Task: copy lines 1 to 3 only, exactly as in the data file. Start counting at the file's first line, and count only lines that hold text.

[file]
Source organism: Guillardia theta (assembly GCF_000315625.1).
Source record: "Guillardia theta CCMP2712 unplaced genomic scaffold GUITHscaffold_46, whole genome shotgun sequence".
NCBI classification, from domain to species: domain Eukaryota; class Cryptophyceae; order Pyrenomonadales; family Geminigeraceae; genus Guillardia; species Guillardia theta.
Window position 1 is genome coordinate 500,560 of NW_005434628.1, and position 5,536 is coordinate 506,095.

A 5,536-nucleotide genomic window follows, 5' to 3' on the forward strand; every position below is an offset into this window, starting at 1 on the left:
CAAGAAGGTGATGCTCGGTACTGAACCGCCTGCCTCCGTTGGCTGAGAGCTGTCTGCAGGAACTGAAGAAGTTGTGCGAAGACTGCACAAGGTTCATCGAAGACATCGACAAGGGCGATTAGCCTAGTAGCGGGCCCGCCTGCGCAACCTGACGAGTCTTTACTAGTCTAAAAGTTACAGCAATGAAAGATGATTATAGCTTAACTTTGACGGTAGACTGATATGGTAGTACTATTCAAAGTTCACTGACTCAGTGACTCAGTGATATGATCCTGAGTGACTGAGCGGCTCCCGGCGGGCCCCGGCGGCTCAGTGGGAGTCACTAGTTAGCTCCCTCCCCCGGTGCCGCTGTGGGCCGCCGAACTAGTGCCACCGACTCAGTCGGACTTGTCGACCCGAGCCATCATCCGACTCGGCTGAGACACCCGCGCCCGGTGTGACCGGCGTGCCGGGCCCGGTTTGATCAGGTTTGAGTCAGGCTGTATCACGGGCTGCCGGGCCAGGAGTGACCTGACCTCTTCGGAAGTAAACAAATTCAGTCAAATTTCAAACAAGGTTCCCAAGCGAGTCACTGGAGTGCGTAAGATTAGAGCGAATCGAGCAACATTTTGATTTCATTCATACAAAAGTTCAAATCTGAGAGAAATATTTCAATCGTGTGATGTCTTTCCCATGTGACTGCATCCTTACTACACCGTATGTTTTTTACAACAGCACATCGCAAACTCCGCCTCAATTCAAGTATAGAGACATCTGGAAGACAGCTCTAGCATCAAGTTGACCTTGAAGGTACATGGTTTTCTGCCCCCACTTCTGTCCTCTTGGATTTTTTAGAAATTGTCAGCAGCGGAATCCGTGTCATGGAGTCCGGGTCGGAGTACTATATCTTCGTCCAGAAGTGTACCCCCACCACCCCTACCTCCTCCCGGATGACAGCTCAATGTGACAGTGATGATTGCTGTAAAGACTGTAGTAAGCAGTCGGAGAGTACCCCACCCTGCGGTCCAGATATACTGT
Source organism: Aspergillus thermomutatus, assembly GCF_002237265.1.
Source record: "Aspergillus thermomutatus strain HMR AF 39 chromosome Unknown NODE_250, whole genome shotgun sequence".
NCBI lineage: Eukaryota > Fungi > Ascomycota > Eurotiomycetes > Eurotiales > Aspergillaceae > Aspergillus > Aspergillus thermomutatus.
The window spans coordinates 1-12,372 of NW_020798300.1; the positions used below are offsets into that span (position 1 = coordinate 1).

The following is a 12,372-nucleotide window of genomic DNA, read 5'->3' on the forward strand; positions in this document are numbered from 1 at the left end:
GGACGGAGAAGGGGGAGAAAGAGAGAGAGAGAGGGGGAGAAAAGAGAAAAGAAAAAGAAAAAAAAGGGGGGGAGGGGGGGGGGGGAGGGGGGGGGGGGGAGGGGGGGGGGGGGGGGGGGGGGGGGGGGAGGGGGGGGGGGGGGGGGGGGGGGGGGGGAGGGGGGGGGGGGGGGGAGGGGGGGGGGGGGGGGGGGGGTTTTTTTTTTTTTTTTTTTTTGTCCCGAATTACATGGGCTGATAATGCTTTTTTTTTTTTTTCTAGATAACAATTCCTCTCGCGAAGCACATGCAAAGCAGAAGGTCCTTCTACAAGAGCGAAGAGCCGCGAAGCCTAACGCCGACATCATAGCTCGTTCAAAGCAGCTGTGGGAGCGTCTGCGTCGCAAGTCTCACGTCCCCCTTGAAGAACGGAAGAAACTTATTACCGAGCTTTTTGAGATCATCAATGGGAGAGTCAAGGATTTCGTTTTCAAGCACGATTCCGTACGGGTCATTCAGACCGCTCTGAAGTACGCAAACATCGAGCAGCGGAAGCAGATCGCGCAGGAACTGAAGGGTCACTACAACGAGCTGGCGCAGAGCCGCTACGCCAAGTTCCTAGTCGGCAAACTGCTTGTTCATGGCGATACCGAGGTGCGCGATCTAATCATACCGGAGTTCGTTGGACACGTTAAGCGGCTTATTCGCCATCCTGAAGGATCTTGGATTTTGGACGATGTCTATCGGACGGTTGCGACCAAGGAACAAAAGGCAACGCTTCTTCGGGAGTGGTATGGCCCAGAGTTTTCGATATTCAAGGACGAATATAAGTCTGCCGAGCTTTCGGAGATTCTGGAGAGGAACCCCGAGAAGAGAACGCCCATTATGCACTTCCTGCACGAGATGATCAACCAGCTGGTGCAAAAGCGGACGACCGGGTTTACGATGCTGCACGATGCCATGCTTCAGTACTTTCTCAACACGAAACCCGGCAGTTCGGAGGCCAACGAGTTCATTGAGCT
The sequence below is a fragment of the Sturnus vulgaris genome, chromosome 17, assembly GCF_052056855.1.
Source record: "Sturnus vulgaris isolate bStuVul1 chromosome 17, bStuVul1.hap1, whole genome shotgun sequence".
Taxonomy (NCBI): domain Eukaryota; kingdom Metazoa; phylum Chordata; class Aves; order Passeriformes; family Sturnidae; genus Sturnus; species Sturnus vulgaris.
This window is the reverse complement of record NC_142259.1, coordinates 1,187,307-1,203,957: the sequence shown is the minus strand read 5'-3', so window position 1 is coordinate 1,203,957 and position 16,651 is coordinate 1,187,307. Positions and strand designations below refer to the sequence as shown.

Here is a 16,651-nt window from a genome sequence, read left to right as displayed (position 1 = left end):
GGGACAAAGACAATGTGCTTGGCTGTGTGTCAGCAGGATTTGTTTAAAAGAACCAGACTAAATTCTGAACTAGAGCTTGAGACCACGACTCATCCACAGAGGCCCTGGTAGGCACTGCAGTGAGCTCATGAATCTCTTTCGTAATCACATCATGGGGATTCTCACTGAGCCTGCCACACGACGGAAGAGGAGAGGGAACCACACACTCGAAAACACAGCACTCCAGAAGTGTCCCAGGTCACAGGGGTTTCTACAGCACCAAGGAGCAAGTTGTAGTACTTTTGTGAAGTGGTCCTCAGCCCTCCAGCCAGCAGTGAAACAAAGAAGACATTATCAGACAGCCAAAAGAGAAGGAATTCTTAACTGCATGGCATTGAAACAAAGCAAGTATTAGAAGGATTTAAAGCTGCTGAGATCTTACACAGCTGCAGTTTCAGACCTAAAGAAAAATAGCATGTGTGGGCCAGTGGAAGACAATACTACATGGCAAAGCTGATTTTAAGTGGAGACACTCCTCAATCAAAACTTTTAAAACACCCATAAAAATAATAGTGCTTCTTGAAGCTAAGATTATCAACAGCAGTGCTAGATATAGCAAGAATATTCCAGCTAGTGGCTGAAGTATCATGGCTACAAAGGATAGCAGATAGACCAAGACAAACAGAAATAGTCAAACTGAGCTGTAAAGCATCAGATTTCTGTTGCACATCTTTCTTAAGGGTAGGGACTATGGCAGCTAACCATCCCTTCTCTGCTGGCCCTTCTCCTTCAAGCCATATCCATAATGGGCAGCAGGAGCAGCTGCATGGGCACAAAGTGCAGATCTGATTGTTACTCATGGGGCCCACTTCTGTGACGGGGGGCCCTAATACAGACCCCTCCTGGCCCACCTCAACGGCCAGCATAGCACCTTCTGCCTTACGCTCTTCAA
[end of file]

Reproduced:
Source organism: Guillardia theta (assembly GCF_000315625.1).
Source record: "Guillardia theta CCMP2712 unplaced genomic scaffold GUITHscaffold_46, whole genome shotgun sequence".
NCBI classification, from domain to species: domain Eukaryota; class Cryptophyceae; order Pyrenomonadales; family Geminigeraceae; genus Guillardia; species Guillardia theta.